Joseph R. Anticaglia, MD
Medical Advisory Board
Breast cancer is the second common cancer in the United States after skin cancer. It’s more common than lung, prostate, or colorectal cancers. It accounts for 14% of cancers in the U. S. with 300,900 new cases anticipated in 2023 according to the National Cancer Institute.
Early diagnosis, and treatment are keys to successful outcomes in women with breast cancer. The Food and Drug Administration on March 9, 2023, published updates requiring mammography facilities to notify patients about the density of their breasts. The FDA’s encourages patients to be more aware of breast density, breast mammography reports, and the potential of breast cancer being hidden by dense breast tissue.
“Today’s action represents the agency’s broader commitment to support innovation to prevent, detect and treat cancer,” said Hilary Marston, M. D., M. P. H., FDA’s Chief Medical Officer.
Anatomy of the Breast
The breasts contain fatty, glandular, and fibrous connective tissues.
- Fatty (Adipose) tissue largely determines your breast size. It fills in the spaces between the glandular, and fibrous connective tissue
- Glandular tissue includes the breast lobules which make milk, and ducts which carry milk to the nipple.
- Fibrous connective tissue supports, and holds your tissues, and muscles in place.. Both glandular, and fibrous connective tissue appear white on a mammogram.
Dense breast tissue, as seen on a mammogram, has more fibrous connective tissue and glandular tissue, and less fatty tissue. It is often inherited, but menopausal hormone therapy, and low body mass index are factors associated with breast density. Dense breast tissue is a risk factor for breast cancer, and a radiologist can tell if a woman has dense breasts.
A mammogram uses X-rays (ionizing radiation) to create images of the inside of the breast to check for cancer and other conditions. It can be used for screening to detect cancer, for instance, before there’s a lump in the breast, or to assist in the diagnosis of cancer. Radiologists use mammograms to interpret, and classify breast density into four categories.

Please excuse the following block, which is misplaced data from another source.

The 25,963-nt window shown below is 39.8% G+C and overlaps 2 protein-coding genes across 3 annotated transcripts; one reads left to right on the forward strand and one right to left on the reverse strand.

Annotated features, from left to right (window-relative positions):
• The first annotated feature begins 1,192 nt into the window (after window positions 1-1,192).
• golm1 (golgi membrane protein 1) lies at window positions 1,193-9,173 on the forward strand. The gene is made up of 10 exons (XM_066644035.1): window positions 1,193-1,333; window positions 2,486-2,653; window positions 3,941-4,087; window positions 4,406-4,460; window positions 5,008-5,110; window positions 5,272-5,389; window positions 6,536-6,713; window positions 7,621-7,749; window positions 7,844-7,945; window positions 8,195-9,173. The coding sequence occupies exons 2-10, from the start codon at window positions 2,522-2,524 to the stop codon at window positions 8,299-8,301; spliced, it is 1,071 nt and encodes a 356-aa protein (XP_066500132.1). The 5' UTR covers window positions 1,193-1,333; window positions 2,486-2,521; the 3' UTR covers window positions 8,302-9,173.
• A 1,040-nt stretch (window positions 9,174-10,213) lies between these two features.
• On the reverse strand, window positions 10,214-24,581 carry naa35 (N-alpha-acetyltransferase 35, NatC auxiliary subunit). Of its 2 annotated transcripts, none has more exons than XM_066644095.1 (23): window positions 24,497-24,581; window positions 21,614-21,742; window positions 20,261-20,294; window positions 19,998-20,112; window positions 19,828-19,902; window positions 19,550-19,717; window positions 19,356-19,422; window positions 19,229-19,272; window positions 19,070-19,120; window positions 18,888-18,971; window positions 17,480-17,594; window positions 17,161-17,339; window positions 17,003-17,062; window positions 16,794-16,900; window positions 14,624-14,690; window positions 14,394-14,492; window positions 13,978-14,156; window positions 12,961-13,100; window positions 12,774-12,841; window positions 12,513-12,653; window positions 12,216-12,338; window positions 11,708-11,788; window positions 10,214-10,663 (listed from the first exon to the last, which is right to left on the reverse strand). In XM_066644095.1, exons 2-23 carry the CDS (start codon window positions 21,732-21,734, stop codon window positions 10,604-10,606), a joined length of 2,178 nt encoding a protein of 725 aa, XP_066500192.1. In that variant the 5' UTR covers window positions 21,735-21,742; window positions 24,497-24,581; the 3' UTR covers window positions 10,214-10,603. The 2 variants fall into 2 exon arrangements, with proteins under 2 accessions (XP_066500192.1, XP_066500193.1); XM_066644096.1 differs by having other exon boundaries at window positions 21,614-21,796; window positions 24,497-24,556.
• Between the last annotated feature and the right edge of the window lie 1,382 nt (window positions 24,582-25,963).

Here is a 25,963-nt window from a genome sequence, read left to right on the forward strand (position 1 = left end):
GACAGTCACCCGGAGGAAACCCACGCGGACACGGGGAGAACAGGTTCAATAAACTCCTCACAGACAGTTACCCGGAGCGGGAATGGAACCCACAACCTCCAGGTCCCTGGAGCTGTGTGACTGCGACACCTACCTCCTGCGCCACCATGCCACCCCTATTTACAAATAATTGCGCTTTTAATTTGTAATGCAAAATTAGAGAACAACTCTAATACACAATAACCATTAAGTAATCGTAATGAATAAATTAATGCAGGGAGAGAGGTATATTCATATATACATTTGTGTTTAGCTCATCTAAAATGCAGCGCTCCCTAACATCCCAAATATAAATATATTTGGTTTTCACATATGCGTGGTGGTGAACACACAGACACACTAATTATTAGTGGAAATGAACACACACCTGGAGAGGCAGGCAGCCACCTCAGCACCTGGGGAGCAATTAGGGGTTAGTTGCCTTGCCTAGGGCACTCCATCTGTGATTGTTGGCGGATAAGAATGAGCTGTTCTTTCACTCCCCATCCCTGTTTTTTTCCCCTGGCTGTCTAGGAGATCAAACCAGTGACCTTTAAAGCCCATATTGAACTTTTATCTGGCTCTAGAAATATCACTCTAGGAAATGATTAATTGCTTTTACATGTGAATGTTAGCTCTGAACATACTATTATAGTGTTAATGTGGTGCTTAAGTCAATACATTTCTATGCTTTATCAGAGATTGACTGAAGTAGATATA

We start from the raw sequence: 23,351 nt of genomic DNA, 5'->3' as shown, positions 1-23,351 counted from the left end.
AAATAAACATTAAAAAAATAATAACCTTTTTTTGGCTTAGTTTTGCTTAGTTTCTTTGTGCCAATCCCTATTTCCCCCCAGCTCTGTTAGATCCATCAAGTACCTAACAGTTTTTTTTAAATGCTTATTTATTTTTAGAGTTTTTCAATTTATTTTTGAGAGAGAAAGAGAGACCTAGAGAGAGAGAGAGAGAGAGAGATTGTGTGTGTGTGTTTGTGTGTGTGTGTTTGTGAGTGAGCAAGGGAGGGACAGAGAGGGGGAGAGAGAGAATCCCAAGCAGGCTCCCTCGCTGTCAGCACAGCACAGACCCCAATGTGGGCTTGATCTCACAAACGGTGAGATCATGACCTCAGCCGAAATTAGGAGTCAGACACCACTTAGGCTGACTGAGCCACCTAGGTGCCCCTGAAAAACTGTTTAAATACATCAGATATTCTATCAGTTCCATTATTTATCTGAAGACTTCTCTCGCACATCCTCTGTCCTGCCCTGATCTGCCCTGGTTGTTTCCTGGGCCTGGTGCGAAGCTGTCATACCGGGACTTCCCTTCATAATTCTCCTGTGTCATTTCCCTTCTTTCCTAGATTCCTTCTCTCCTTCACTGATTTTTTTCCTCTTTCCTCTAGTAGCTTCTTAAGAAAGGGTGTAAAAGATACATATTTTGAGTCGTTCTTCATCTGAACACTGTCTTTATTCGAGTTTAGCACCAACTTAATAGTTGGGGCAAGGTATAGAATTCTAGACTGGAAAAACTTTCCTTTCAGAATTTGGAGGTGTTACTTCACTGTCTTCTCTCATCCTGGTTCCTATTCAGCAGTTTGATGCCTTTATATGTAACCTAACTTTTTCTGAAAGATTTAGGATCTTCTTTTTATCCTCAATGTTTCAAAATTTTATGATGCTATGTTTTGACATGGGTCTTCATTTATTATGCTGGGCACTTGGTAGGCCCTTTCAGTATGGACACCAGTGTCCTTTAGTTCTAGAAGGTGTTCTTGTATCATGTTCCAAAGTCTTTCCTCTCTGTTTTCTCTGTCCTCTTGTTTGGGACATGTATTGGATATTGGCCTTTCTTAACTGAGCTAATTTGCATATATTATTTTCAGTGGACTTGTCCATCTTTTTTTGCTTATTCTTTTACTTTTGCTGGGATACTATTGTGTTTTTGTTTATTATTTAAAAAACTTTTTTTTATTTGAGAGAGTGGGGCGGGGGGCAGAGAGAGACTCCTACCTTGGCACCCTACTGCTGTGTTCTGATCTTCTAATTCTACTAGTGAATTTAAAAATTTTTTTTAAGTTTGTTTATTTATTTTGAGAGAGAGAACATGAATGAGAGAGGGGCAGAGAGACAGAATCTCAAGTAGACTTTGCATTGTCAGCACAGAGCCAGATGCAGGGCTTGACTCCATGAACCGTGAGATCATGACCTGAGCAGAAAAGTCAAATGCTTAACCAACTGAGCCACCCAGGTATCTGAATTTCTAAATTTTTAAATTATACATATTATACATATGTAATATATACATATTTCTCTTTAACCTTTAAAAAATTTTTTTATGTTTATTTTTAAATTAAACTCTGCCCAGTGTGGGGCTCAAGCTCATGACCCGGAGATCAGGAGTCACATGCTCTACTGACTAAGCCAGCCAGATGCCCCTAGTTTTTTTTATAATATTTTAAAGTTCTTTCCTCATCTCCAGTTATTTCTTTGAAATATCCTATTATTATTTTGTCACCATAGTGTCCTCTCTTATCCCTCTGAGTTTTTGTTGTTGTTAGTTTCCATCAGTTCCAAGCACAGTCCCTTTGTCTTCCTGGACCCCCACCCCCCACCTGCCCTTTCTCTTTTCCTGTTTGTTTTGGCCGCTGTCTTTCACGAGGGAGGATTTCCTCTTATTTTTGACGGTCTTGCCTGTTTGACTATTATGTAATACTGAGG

A, B, C, D’s of Breast Density and Mammograms
Dense breasts are common findings after a mammogram, and are not considered a disease, or an abnormal condition. However, they are a risk factor for a woman to develop breast cancer. According to doctors at Memorial Sloan Kettering, women with extremely dense breast tissue “are four to six times more likely to get breast cancer than people with the least dense breasts.”
If a mammogram indicates dense breast tissue, discuss the findings with your physician to better understand what steps the both of you should take to minimize the development of breast cancer. Your doctor may advise additional screening, or diagnostic tests for you.
- American Academy of Dermatology; Skin Cancer; April 22, 2022
- National Cancer Institute; Common Cancer Types; March 7, 2023
- Siegel RL; Cancer statistics; CA: A Cancer Journal for Clinicians 2023; Wiley Online, Updated: March 7, 2023
- American Cancer Society; Breast Density and Your Mammogram Report, March 10, 2022
- Memorial Sloan Kettering Cancer Center; Anatomy of the Breast; FDA; Updates\Mammography Regulations to Require Reporting of Breast Density Information and Enhance Facility Oversight; March 9, 2023
- WHO Images for Normal, and Abnormal Breast Mammography
- Dense Breast Tissue and Cancer Risk What You Should Know; Memorial Sloan Kettering; September 7th, 202
A mammogram is an image study of the breast
NCI — National Cancer Institute
ACS — American Cancer Society
Mammography Quality Standards Act (MQSA) of 1992, is a law passed to ensure quality mammography carried out at different mammography facilities in the U. S. The recent action by the FAA in March of 2023 amends MQSA.
This article is intended solely as a learning experience. Please consult your physician for diagnostic and treatment options.